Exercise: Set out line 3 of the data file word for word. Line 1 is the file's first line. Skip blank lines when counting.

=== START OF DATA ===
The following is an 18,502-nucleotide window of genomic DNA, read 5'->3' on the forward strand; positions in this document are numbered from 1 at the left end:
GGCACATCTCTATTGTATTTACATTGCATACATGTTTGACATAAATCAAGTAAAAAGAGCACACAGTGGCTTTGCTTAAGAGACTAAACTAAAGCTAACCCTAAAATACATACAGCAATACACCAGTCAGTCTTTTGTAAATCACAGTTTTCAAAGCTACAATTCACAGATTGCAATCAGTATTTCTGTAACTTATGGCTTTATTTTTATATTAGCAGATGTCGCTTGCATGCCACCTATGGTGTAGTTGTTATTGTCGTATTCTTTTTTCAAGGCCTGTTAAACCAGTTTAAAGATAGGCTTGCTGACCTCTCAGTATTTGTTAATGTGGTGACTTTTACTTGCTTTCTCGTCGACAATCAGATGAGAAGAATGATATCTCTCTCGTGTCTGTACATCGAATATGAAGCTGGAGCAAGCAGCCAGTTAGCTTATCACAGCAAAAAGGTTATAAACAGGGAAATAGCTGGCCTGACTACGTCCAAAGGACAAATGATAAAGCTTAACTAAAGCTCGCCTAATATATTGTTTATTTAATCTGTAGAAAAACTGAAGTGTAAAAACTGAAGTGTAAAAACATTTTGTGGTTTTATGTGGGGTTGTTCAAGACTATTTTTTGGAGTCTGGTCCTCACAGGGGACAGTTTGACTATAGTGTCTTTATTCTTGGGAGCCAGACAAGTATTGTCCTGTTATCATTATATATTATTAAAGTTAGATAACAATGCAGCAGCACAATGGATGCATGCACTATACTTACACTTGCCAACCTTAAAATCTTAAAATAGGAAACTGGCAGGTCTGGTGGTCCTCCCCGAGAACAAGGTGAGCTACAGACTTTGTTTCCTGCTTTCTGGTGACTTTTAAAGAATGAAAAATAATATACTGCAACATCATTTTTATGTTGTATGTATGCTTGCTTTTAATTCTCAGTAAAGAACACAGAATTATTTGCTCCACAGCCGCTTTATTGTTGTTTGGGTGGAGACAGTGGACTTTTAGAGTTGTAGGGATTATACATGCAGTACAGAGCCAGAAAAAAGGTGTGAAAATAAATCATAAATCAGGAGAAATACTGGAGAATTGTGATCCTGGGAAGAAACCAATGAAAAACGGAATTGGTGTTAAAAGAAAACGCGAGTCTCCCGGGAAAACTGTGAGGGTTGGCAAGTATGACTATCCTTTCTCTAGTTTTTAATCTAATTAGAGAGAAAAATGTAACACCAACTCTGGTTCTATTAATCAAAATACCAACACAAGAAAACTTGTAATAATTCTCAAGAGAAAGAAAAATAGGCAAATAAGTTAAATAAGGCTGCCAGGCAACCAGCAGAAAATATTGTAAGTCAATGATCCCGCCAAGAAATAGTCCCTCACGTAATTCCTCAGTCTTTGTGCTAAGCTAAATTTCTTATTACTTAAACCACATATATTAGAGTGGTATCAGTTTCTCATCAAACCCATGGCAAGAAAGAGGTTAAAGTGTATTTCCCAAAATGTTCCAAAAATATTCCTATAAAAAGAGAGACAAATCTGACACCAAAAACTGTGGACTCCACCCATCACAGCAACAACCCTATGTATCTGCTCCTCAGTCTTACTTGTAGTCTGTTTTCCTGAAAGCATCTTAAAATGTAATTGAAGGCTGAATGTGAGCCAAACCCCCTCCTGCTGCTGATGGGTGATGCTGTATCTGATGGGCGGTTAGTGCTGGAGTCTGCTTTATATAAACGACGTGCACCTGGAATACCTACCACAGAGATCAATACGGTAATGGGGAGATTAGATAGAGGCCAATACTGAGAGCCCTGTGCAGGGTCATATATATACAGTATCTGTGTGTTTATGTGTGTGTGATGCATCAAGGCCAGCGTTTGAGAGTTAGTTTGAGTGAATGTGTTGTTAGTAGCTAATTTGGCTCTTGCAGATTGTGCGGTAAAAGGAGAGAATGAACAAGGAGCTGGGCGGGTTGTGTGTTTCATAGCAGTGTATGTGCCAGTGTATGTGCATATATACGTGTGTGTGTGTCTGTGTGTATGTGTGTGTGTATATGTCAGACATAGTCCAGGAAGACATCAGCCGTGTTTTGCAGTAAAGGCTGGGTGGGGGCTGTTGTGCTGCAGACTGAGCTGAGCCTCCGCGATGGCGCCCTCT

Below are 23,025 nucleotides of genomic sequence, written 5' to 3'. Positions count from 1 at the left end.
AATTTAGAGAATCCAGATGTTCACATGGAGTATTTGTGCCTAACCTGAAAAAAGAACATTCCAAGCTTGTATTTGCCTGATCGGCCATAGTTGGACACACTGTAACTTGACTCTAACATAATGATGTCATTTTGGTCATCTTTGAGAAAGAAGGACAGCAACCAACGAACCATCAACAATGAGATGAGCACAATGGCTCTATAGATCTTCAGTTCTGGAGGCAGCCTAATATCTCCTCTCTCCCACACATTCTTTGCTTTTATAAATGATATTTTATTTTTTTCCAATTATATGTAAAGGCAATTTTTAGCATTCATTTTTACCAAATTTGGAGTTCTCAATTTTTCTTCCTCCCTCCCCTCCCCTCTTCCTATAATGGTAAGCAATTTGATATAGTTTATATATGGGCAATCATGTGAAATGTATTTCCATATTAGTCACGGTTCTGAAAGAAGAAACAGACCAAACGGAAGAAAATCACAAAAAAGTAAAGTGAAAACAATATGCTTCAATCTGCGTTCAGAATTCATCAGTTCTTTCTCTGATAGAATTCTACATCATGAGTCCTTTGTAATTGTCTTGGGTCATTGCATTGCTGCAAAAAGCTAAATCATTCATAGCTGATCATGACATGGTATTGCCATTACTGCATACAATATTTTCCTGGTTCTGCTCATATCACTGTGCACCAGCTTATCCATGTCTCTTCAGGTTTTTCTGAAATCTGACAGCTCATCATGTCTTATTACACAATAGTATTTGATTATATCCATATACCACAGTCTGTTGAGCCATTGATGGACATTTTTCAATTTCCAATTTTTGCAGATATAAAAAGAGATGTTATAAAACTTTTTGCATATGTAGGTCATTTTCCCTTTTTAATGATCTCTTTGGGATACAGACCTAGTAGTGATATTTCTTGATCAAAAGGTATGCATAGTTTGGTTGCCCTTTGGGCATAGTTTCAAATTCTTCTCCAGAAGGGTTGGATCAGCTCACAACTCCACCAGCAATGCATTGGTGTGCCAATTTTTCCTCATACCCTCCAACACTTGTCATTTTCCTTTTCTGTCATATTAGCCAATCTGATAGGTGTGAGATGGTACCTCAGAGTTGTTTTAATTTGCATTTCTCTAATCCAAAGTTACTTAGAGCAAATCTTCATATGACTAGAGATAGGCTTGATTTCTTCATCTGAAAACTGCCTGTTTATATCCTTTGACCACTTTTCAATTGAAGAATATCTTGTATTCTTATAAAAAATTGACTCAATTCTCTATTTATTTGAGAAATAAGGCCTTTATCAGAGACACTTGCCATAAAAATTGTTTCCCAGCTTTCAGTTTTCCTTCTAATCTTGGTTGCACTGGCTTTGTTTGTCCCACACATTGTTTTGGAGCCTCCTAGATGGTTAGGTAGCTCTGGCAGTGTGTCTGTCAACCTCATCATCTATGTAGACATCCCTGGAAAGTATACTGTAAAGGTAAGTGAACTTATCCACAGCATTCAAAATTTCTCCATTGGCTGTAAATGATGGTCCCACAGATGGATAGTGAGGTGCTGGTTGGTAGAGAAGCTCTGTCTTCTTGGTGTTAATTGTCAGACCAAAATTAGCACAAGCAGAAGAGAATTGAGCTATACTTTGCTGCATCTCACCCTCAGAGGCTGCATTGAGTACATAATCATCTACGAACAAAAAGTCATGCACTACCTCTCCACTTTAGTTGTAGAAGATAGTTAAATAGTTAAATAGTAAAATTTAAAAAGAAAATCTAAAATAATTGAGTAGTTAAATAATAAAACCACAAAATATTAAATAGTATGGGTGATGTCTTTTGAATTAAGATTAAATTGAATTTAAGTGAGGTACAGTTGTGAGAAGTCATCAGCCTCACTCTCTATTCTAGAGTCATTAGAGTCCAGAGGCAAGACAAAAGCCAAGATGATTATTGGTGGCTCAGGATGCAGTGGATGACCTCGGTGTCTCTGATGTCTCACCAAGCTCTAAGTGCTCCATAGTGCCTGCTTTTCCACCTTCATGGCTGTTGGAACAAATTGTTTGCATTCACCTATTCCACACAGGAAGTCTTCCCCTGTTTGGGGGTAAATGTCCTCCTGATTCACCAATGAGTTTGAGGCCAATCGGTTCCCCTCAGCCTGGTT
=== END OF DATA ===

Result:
Below are 23,025 nucleotides of genomic sequence, written 5' to 3'. Positions count from 1 at the left end.